Mobile, insurance and broadband firms could soon be fined for overcharging loyal customers in a move that could save consumers up to £4bn a year.
The government will consult on giving the Competition and Markets Authority (CMA) power to punish providers that mislead customers and exploit long-term customers – who often end up paying more than £1,000 more than people who switch providers regularly, according to Citizens Advice research.
Business secretary Greg Clark also said the government would give the same powers to other regulators, like Ofcom and the Financial Conduct Authority (FCA), to protect loyal customers.
Last year, 27,000 people worldwide earned an income selling street papers, making a total of £23.4 million.
Ministers think the new measures will deter companies from signing consumers up on hard-to-exit contracts with unfair terms and conditions.
It will also give regulators more power to tackle problems like secondary ticketing and unfair terms for car home residents.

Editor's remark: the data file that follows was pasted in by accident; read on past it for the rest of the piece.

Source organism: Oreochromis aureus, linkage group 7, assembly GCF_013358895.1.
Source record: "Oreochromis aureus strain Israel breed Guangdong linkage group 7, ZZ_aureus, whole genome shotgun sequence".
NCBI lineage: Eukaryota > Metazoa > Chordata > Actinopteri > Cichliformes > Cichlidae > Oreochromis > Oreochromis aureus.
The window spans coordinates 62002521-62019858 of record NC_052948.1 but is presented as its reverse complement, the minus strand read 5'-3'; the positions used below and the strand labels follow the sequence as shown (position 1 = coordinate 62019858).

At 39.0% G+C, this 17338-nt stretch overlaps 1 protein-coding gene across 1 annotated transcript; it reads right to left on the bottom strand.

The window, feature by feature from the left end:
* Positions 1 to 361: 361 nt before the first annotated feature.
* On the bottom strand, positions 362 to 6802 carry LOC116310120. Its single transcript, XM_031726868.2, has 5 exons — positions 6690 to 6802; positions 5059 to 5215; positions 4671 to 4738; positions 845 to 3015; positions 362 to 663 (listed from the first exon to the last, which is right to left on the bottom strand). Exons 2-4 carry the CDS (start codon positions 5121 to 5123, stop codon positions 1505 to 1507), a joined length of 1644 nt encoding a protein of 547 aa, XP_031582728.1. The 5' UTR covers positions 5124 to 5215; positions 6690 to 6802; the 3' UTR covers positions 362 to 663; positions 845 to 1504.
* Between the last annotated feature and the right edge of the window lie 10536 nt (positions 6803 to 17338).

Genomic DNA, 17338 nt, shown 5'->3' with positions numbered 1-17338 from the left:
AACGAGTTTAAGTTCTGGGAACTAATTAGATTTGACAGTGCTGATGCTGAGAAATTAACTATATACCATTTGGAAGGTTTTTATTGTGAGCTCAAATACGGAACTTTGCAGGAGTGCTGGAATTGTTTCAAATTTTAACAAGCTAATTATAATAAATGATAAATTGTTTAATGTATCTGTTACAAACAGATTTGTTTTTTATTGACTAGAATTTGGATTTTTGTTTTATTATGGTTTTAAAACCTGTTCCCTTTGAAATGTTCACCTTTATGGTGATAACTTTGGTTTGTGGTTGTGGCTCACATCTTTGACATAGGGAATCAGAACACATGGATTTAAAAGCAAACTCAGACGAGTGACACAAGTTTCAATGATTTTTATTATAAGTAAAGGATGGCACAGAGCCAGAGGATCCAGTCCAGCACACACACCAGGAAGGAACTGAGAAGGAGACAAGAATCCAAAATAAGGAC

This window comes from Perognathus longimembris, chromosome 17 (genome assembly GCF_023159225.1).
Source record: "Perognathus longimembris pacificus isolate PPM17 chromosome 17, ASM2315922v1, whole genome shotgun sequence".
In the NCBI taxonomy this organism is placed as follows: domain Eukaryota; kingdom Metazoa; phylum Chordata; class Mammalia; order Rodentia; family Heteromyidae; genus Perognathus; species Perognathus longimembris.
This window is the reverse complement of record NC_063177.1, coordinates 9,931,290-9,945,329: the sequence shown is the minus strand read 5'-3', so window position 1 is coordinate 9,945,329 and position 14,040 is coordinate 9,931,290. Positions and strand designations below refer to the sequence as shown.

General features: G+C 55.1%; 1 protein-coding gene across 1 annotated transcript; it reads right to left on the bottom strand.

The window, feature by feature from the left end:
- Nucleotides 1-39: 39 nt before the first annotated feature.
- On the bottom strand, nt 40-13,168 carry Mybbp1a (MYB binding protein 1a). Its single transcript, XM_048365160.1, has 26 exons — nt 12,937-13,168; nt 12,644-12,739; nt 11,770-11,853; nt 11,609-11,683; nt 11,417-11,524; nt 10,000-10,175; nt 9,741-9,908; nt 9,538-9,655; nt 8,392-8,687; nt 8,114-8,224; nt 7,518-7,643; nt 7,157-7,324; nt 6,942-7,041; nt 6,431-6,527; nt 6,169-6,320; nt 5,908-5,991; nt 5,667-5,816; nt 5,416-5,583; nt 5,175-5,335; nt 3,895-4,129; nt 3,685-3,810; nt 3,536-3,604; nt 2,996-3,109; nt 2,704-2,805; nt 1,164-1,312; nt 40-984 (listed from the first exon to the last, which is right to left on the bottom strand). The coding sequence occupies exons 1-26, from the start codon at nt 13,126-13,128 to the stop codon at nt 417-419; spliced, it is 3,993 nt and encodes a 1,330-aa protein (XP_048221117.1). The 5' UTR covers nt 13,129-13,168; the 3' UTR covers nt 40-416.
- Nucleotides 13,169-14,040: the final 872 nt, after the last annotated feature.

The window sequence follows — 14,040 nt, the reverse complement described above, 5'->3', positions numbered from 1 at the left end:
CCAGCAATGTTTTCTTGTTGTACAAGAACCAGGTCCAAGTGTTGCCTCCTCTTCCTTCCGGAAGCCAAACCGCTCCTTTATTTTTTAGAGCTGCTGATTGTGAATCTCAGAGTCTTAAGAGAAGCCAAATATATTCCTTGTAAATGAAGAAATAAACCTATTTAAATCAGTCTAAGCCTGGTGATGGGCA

The business secretary said: “The key to successful businesses is ensuring that they work for the benefit of consumers and that unfair practices are tackled effectively.
“Consumer loyalty should not be exploited and nor should consumers have to work so hard to get a fair deal. We have already shown our willingness to take action through our energy price cap, which means every household is protected from unjustified price rises.
“We are committed to ensuring consumers are not unfairly targeted and penalised for their loyalty and that they can access quality products and services for a price that is competitive and fair.”
This is just the tip of the iceberg
The government will also consider ending the practice of mobile providers charging customers the same rate once they have paid off their handsets at the end of the minimum contract period.
But according to Citizens Advice, which made a supercomplaint about loyalty penalties to the CMA in September, the government must do more.
Chief executive Gillian Guy said the mobile phone loyalty penalty had cost consumers £341m since then.
“This is just the tip of the iceberg,” Guy said. “While the government’s announcement is welcome, we’re disappointed by the lack of action from regulators.
“The FCA and Ofcom have had six months since the CMA issued its findings on our supercomplaint and there has been little progress. They need to set out their plans urgently on how they will tackle this systematic scam.”
The new powers will be consulted on in the government’s upcoming Consumer White Paper.